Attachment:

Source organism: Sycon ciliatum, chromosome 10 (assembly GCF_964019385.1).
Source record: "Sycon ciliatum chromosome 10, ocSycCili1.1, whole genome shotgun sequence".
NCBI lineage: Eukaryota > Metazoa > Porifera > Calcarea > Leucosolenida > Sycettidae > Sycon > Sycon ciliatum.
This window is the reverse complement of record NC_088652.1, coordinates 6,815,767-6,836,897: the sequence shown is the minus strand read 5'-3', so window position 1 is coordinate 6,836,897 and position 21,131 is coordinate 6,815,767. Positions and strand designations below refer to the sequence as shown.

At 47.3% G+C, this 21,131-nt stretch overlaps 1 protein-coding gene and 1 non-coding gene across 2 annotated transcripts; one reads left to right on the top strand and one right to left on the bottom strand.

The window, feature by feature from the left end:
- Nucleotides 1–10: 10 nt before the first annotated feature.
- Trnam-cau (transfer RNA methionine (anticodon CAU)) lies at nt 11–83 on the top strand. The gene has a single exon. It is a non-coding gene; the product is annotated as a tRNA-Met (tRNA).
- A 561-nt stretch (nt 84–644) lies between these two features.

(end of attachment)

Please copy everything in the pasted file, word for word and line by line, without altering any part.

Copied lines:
Source organism: Sycon ciliatum, chromosome 10 (assembly GCF_964019385.1).
Source record: "Sycon ciliatum chromosome 10, ocSycCili1.1, whole genome shotgun sequence".
NCBI lineage: Eukaryota > Metazoa > Porifera > Calcarea > Leucosolenida > Sycettidae > Sycon > Sycon ciliatum.
This window is the reverse complement of record NC_088652.1, coordinates 6,815,767-6,836,897: the sequence shown is the minus strand read 5'-3', so window position 1 is coordinate 6,836,897 and position 21,131 is coordinate 6,815,767. Positions and strand designations below refer to the sequence as shown.

At 47.3% G+C, this 21,131-nt stretch overlaps 1 protein-coding gene and 1 non-coding gene across 2 annotated transcripts; one reads left to right on the top strand and one right to left on the bottom strand.

The window, feature by feature from the left end:
- Nucleotides 1–10: 10 nt before the first annotated feature.
- Trnam-cau (transfer RNA methionine (anticodon CAU)) lies at nt 11–83 on the top strand. The gene has a single exon. It is a non-coding gene; the product is annotated as a tRNA-Met (tRNA).
- A 561-nt stretch (nt 84–644) lies between these two features.